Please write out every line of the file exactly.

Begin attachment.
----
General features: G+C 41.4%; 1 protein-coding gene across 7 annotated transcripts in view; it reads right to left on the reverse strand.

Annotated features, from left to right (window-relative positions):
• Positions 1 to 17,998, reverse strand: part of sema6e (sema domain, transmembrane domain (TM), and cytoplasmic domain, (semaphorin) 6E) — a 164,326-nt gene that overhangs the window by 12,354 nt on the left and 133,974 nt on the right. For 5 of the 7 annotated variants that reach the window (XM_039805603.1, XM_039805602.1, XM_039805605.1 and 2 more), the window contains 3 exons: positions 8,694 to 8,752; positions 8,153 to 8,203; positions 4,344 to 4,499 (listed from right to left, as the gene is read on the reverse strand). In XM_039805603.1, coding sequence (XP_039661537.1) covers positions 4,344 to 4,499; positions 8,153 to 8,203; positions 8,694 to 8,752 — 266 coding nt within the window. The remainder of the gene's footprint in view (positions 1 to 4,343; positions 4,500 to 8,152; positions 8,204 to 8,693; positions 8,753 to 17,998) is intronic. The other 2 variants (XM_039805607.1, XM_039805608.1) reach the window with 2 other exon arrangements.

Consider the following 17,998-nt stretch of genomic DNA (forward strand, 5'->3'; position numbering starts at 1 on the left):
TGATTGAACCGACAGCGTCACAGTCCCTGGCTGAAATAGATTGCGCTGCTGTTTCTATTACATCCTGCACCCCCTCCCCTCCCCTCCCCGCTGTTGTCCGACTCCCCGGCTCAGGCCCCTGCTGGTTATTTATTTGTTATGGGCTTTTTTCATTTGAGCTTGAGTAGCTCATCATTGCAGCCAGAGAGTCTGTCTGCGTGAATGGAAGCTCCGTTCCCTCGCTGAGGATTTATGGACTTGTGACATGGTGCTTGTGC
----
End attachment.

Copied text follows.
General features: G+C 41.4%; 1 protein-coding gene across 7 annotated transcripts in view; it reads right to left on the reverse strand.

Annotated features, from left to right (window-relative positions):
• Positions 1 to 17,998, reverse strand: part of sema6e (sema domain, transmembrane domain (TM), and cytoplasmic domain, (semaphorin) 6E) — a 164,326-nt gene that overhangs the window by 12,354 nt on the left and 133,974 nt on the right. For 5 of the 7 annotated variants that reach the window (XM_039805603.1, XM_039805602.1, XM_039805605.1 and 2 more), the window contains 3 exons: positions 8,694 to 8,752; positions 8,153 to 8,203; positions 4,344 to 4,499 (listed from right to left, as the gene is read on the reverse strand). In XM_039805603.1, coding sequence (XP_039661537.1) covers positions 4,344 to 4,499; positions 8,153 to 8,203; positions 8,694 to 8,752 — 266 coding nt within the window. The remainder of the gene's footprint in view (positions 1 to 4,343; positions 4,500 to 8,152; positions 8,204 to 8,693; positions 8,753 to 17,998) is intronic. The other 2 variants (XM_039805607.1, XM_039805608.1) reach the window with 2 other exon arrangements.

Consider the following 17,998-nt stretch of genomic DNA (forward strand, 5'->3'; position numbering starts at 1 on the left):
TGATTGAACCGACAGCGTCACAGTCCCTGGCTGAAATAGATTGCGCTGCTGTTTCTATTACATCCTGCACCCCCTCCCCTCCCCTCCCCGCTGTTGTCCGACTCCCCGGCTCAGGCCCCTGCTGGTTATTTATTTGTTATGGGCTTTTTTCATTTGAGCTTGAGTAGCTCATCATTGCAGCCAGAGAGTCTGTCTGCGTGAATGGAAGCTCCGTTCCCTCGCTGAGGATTTATGGACTTGTGACATGGTGCTTGTGC